A few of the fallen in Philippine President Rodrigo Duterte's drug war. (Photo by Mark Saludes)
Marian, a 25-year-old mother from Navotas City wept in the rain as she begged Filipinos to challenge the government's claim that the thousands killed in Philippine President Rodrigo Duterte's war on drugs deserved their deaths.
A sister and daughter of men slain in anti-narcotics operations in July 2016, Marian was also kept for days in a secret Manila detention cell by police who demanded money for her freedom.
She has been in hiding for months but came out after television news showed video footage of police executing 17-year-old Kian de los Santos on Aug. 16.
"I can feel my father is being killed repeatedly with all these killings. I can see my father in all of these victims," Marian said at a protest where streamers demanded "Justice for Kian, Justice for All."
The death of Kian, son of an overseas worker, has galvanized Filipinos weary of the rising death toll in Duterte's campaign.
Human rights groups say more than 12,000 have been killed, though police only claim a third of that number have died.
Activists march to the neighborhood of Kian de los Santos, 17, who was killed by police in Caloocan City on Aug. 16. (Photo by Angie de Silva)
On Aug. 21, neighbors of Kian in Caloocan City howled with hundreds of visitors as results of an autopsy on Kian were announced.
Forensic experts at the Public Attorney's Office said Kian had gunshot wounds in the back, in the head and his left ear. The wounds indicate "intentional killing," Doctor Erwin Erfe told reporters.
The two-kilometer march from a parish church to the alleys of Kian's neighborhood stopped by the local police precinct.
"There is no forever to your impunity," former lawmaker Neri Colmenares warned grim-faced law enforcers, urging them to "resist illegal orders."
As hundreds gathered that night to continue protests on the capital's main highway, the president ended days of silence.
Duterte told reporters police should go to jail if they are found guilty of a "rubout" in Kian's case.
He stopped short of condemning the police.
"I would be the last person to condemn them without a valid investigation; I am their commander in chief," he said.
Rights groups are struggling to help grieving families muster the will for a long fight.
On Aug. 22, as the Senate opened a probe into drug war fatalities, priests and lawyers urged the creation of more sanctuaries.
"We need our witnesses alive," said Krissy Conti of the National Union of People's Lawyers, told ucanews.com. The group handles cases of suspected police executions and another involving a minor who survived a shooting that killed three of his friends.
Every fight for justice involves several members of a family, sometimes entire clans, according to Father Gilbert Billena of the Order of Carmelites and parish priest in a slum where 39 residents have been killed.
Father Billena is a convenor of the multi-faith group Rise Up, which has established a few sanctuaries.
The act of witnessing is major step that could include uprooting breadwinners from places of work and disrupting children's studies, he said.
Marian told ucanews.com that her family struggled to find the courage to pursue justice for her father, killed in a "buy-bust operation" and older brother, who was arrested in the same incident and later found dead.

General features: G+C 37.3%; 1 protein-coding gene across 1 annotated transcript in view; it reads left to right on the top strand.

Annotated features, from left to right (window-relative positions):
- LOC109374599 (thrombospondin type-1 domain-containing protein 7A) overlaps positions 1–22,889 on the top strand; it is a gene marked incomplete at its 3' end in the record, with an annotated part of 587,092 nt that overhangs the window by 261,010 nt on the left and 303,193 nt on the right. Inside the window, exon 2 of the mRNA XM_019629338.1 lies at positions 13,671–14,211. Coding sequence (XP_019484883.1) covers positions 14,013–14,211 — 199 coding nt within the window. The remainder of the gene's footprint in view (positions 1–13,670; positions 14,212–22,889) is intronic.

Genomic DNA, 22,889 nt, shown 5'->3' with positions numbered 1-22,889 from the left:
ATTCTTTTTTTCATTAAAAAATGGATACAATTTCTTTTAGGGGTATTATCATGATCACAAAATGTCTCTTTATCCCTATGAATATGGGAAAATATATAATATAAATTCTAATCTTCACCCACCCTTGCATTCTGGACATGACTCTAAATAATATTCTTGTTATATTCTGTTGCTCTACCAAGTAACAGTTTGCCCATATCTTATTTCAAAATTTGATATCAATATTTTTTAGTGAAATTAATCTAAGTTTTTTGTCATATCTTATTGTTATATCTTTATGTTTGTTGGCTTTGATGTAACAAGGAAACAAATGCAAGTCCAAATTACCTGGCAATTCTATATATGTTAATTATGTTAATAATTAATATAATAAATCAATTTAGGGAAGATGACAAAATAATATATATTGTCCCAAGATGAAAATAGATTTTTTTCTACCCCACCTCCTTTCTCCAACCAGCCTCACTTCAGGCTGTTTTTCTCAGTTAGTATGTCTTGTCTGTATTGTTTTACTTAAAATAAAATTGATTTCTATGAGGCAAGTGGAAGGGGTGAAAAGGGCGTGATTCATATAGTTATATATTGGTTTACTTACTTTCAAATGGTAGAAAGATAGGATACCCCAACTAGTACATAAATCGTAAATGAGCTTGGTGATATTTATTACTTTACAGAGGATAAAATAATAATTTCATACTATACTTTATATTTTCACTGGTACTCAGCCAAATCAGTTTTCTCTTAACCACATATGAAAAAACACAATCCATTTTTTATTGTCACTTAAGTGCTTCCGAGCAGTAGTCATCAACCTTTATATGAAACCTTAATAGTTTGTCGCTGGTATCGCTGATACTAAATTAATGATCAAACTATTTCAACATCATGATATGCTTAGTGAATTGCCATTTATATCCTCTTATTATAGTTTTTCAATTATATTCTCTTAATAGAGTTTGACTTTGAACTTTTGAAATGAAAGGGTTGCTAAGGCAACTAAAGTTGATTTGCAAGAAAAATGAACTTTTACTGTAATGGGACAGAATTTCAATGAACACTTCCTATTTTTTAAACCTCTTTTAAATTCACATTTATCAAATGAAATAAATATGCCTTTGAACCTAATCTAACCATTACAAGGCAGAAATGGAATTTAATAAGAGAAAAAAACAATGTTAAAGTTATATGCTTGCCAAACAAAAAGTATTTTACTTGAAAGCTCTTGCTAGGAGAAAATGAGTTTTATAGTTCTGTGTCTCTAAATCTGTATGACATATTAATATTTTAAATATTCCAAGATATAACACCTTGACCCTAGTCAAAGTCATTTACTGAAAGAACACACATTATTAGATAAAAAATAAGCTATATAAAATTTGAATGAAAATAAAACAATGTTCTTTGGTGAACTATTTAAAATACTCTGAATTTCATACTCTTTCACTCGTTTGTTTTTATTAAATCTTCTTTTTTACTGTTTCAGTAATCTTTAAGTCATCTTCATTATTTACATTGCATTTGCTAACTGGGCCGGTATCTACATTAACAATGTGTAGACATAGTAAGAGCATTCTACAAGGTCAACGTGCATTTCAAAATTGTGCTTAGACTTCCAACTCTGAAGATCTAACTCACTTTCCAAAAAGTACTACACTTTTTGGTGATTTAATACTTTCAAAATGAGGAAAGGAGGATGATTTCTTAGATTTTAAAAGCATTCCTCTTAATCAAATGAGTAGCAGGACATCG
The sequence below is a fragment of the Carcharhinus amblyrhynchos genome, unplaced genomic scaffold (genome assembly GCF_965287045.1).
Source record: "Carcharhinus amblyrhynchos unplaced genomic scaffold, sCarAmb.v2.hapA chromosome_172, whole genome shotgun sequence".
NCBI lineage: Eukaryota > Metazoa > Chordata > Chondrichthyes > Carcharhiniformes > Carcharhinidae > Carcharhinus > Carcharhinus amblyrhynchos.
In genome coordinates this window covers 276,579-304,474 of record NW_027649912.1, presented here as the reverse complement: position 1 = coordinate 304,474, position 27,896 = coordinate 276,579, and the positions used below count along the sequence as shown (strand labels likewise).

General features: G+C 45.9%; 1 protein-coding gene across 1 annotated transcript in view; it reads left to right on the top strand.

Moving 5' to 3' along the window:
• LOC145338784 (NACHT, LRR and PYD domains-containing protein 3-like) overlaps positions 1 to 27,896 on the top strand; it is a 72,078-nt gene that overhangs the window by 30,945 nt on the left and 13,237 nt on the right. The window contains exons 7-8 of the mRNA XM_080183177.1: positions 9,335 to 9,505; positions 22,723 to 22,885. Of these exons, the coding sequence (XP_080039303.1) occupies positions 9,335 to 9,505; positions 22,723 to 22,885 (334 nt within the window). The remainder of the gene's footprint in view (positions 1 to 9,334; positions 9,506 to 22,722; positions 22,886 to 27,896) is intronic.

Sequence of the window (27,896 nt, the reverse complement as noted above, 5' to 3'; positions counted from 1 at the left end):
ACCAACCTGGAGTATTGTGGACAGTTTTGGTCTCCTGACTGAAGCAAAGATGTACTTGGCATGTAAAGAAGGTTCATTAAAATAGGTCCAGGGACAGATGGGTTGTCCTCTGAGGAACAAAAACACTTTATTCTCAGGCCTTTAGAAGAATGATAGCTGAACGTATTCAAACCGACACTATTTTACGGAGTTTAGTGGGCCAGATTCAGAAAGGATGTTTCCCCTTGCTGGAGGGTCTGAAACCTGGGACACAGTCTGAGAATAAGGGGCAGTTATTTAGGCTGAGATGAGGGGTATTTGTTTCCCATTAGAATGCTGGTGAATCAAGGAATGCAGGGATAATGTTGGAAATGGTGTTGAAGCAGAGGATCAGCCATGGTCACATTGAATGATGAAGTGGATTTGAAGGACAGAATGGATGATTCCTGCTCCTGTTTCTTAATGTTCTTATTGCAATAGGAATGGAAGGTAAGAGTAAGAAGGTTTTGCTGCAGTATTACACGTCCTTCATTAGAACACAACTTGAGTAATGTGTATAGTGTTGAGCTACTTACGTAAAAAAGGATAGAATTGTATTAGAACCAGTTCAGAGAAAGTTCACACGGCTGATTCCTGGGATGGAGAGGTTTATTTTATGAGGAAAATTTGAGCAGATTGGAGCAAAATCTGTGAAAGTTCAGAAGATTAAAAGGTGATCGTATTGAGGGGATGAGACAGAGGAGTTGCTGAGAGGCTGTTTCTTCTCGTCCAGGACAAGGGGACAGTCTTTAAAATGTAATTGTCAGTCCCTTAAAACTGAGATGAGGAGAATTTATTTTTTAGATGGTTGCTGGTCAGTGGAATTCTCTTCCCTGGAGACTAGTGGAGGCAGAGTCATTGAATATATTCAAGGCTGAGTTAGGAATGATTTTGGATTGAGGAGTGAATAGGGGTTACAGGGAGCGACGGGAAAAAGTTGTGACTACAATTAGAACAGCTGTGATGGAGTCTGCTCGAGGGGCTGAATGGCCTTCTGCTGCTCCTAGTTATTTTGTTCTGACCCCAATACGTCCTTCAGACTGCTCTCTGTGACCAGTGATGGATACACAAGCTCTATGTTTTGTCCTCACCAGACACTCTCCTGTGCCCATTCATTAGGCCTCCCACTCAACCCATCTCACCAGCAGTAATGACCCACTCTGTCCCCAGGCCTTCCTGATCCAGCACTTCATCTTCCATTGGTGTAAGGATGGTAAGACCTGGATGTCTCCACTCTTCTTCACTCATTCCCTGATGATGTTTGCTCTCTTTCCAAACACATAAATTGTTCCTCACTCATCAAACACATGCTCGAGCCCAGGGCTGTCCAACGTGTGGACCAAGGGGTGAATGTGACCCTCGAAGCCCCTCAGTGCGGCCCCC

"Police said they needed my brother for questioning," Marian said.
Later that day, while identifying her father at a morgue, she discovered her brother on a stainless steel counter, beside the family patriarch.
Police refused to answer questions, closing the cases as part of "successful anti illegal drugs operations."
Extreme poverty kept the family silent, Marian said.
But the nightmare did not end. In March this year, police arrested Marian and put her in "a secret jail" in Manila's rough Tondo district.
They accused Marian of selling drugs but did not formally charge her. Instead, they demanded $800 for her freedom.
It took four days and the sale of the family shanty to raise the money.
A month later, the Commission on Human Rights inspected Manila District Police Station 1, where Marian was detained. The team found a dozen people in a small, dark, stuffy cell hidden behind a bookshelf.
Police denied the charge of illegal detention. They claimed overcrowded jails forced them to create the "temporary" cell.
Police kept Marian (with microphone) in a secret detention cell until her family paid $800 for her freedom. (Photo by Inday Marian)
War against the poor
Like many survivors, Marian fears for the lives of relatives.
That fear ebbed as she watched reports of close to a hundred people slain in barely two days of police operations last week. Duterte had crowed over the killings. If it continued on that level, the country's drug problem could be solved, he said.
Kian's death was the last straw for Marian.
"I am alive. The least I can do is speak for the dead," she said.
Filipinos need to "stand against the culture of death and rise up with the victims of impunity," said Nardy Sabino of the Promotion of Church People's Response.
"It is not safe in the streets anymore. Anyone could be a drug offender and be killed without due process of law," he warned.
For Marian, justice is no longer a dream kept in her heart. She vows to tell her story over and over "until eyes are opened and justice prevails."
"Every time a person is killed, my father is being killed. I will speak up for every person whose rights are violated," she said.